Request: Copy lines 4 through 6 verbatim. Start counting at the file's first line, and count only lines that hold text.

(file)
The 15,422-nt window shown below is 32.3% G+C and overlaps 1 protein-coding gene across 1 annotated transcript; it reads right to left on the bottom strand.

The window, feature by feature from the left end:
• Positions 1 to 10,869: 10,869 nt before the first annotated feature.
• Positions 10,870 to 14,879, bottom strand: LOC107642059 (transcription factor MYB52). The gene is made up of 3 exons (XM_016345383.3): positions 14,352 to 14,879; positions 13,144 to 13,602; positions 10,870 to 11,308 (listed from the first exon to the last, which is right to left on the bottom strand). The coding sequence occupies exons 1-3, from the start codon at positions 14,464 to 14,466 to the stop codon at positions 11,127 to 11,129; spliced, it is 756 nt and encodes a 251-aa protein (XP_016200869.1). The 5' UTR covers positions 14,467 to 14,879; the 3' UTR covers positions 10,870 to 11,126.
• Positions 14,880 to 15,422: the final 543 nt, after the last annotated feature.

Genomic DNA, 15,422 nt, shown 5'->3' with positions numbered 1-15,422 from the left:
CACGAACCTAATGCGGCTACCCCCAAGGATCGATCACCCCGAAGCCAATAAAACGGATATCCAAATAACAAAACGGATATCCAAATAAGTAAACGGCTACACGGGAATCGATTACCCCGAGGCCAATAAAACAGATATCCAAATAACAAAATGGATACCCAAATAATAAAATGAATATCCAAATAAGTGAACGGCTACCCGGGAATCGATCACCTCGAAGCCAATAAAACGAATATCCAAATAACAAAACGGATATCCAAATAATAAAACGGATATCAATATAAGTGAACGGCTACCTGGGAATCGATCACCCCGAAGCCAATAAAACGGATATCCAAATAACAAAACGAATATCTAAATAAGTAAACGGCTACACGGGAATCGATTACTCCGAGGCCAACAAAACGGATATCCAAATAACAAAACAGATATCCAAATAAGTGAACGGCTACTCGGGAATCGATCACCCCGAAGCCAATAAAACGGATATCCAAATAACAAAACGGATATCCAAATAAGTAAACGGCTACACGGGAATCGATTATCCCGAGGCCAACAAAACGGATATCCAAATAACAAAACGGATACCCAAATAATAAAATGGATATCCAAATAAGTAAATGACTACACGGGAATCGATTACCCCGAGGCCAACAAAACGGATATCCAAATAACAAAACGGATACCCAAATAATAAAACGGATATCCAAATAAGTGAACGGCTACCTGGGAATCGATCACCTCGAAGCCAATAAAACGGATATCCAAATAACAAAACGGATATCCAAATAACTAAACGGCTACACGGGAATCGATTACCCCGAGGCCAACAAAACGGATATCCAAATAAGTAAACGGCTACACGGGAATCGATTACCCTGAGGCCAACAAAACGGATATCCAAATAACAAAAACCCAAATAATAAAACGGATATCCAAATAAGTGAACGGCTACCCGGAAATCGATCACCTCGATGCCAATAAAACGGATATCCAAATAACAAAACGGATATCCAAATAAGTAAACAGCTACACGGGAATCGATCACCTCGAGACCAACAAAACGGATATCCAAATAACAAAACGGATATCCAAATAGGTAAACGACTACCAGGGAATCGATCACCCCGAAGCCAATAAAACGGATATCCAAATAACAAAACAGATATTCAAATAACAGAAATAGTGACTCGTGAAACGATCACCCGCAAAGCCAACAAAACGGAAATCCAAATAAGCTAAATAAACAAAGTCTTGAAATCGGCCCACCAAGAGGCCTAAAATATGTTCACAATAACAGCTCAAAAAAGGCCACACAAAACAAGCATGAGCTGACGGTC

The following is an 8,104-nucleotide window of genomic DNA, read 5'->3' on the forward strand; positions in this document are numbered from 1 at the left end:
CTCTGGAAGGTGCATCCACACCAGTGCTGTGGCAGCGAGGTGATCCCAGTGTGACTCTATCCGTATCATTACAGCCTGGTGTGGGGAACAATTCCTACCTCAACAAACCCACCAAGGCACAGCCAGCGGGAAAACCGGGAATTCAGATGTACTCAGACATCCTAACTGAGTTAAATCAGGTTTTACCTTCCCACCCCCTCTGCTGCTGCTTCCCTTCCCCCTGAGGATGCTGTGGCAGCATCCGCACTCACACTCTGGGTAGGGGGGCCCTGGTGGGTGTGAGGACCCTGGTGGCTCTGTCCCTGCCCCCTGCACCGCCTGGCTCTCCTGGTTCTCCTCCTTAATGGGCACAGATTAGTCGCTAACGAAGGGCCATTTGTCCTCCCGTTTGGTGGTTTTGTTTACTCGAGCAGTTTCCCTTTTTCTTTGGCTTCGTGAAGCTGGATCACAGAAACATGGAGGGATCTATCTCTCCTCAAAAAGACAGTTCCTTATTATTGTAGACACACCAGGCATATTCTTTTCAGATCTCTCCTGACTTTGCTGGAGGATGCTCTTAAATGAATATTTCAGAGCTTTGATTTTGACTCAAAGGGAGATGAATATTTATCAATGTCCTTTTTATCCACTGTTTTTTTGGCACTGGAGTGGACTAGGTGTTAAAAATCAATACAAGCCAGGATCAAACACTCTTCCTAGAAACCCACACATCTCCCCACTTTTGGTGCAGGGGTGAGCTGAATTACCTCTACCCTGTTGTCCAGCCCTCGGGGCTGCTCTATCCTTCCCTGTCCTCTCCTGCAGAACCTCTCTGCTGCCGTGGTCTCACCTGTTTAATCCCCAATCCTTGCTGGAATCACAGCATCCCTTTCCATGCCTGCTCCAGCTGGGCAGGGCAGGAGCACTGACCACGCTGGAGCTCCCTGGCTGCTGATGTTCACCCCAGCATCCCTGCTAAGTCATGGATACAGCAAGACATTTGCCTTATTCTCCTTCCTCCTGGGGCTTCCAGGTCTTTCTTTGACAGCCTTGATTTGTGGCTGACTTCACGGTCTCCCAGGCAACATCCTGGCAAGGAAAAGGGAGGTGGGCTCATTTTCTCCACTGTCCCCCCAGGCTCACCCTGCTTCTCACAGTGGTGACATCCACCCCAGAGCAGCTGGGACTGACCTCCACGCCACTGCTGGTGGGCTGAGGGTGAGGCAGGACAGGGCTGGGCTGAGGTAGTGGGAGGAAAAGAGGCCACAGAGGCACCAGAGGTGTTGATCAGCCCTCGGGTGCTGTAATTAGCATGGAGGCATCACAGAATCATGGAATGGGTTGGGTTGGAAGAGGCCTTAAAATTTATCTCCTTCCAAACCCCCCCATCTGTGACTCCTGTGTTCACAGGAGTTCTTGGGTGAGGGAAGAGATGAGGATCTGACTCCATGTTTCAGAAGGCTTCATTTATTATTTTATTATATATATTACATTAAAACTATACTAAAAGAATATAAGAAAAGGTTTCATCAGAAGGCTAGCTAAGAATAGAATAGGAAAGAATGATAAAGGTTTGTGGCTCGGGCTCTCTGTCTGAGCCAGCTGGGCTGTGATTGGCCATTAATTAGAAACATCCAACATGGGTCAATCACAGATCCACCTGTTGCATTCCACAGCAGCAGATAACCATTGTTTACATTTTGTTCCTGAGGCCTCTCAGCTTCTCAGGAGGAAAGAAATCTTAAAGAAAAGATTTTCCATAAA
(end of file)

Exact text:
• Positions 10,870 to 14,879, bottom strand: LOC107642059 (transcription factor MYB52). The gene is made up of 3 exons (XM_016345383.3): positions 14,352 to 14,879; positions 13,144 to 13,602; positions 10,870 to 11,308 (listed from the first exon to the last, which is right to left on the bottom strand). The coding sequence occupies exons 1-3, from the start codon at positions 14,464 to 14,466 to the stop codon at positions 11,127 to 11,129; spliced, it is 756 nt and encodes a 251-aa protein (XP_016200869.1). The 5' UTR covers positions 14,467 to 14,879; the 3' UTR covers positions 10,870 to 11,126.
• Positions 14,880 to 15,422: the final 543 nt, after the last annotated feature.

Genomic DNA, 15,422 nt, shown 5'->3' with positions numbered 1-15,422 from the left: